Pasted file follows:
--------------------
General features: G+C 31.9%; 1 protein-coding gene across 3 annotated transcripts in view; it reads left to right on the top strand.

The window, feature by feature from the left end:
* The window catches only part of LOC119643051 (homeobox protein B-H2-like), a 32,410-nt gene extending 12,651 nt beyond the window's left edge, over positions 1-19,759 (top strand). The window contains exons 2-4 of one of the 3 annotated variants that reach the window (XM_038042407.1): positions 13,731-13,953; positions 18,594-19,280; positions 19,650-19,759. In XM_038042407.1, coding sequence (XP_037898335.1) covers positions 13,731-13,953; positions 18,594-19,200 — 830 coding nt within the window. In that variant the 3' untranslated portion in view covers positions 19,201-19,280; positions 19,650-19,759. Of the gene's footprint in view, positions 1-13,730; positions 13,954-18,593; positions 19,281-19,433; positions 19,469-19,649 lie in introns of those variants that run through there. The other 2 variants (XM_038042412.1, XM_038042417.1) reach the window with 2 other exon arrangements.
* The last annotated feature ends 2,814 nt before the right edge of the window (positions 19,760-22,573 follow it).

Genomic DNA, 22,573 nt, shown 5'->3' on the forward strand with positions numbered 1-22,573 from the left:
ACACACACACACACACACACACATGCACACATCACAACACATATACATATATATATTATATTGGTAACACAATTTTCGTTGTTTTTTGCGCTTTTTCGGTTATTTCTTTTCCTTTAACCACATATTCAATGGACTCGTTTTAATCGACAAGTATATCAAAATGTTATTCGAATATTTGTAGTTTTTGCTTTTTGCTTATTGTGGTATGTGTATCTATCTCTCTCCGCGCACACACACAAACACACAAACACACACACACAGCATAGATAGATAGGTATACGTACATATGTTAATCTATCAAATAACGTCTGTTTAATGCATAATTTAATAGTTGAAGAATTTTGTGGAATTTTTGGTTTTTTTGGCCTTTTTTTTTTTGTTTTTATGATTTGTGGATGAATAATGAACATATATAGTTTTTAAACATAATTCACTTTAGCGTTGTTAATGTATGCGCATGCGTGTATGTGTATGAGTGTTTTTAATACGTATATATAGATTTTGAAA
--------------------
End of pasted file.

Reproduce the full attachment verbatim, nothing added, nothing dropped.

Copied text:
General features: G+C 31.9%; 1 protein-coding gene across 3 annotated transcripts in view; it reads left to right on the top strand.

The window, feature by feature from the left end:
* The window catches only part of LOC119643051 (homeobox protein B-H2-like), a 32,410-nt gene extending 12,651 nt beyond the window's left edge, over positions 1-19,759 (top strand). The window contains exons 2-4 of one of the 3 annotated variants that reach the window (XM_038042407.1): positions 13,731-13,953; positions 18,594-19,280; positions 19,650-19,759. In XM_038042407.1, coding sequence (XP_037898335.1) covers positions 13,731-13,953; positions 18,594-19,200 — 830 coding nt within the window. In that variant the 3' untranslated portion in view covers positions 19,201-19,280; positions 19,650-19,759. Of the gene's footprint in view, positions 1-13,730; positions 13,954-18,593; positions 19,281-19,433; positions 19,469-19,649 lie in introns of those variants that run through there. The other 2 variants (XM_038042412.1, XM_038042417.1) reach the window with 2 other exon arrangements.
* The last annotated feature ends 2,814 nt before the right edge of the window (positions 19,760-22,573 follow it).

Genomic DNA, 22,573 nt, shown 5'->3' on the forward strand with positions numbered 1-22,573 from the left:
ACACACACACACACACACACACATGCACACATCACAACACATATACATATATATATTATATTGGTAACACAATTTTCGTTGTTTTTTGCGCTTTTTCGGTTATTTCTTTTCCTTTAACCACATATTCAATGGACTCGTTTTAATCGACAAGTATATCAAAATGTTATTCGAATATTTGTAGTTTTTGCTTTTTGCTTATTGTGGTATGTGTATCTATCTCTCTCCGCGCACACACACAAACACACAAACACACACACACAGCATAGATAGATAGGTATACGTACATATGTTAATCTATCAAATAACGTCTGTTTAATGCATAATTTAATAGTTGAAGAATTTTGTGGAATTTTTGGTTTTTTTGGCCTTTTTTTTTTTGTTTTTATGATTTGTGGATGAATAATGAACATATATAGTTTTTAAACATAATTCACTTTAGCGTTGTTAATGTATGCGCATGCGTGTATGTGTATGAGTGTTTTTAATACGTATATATAGATTTTGAAA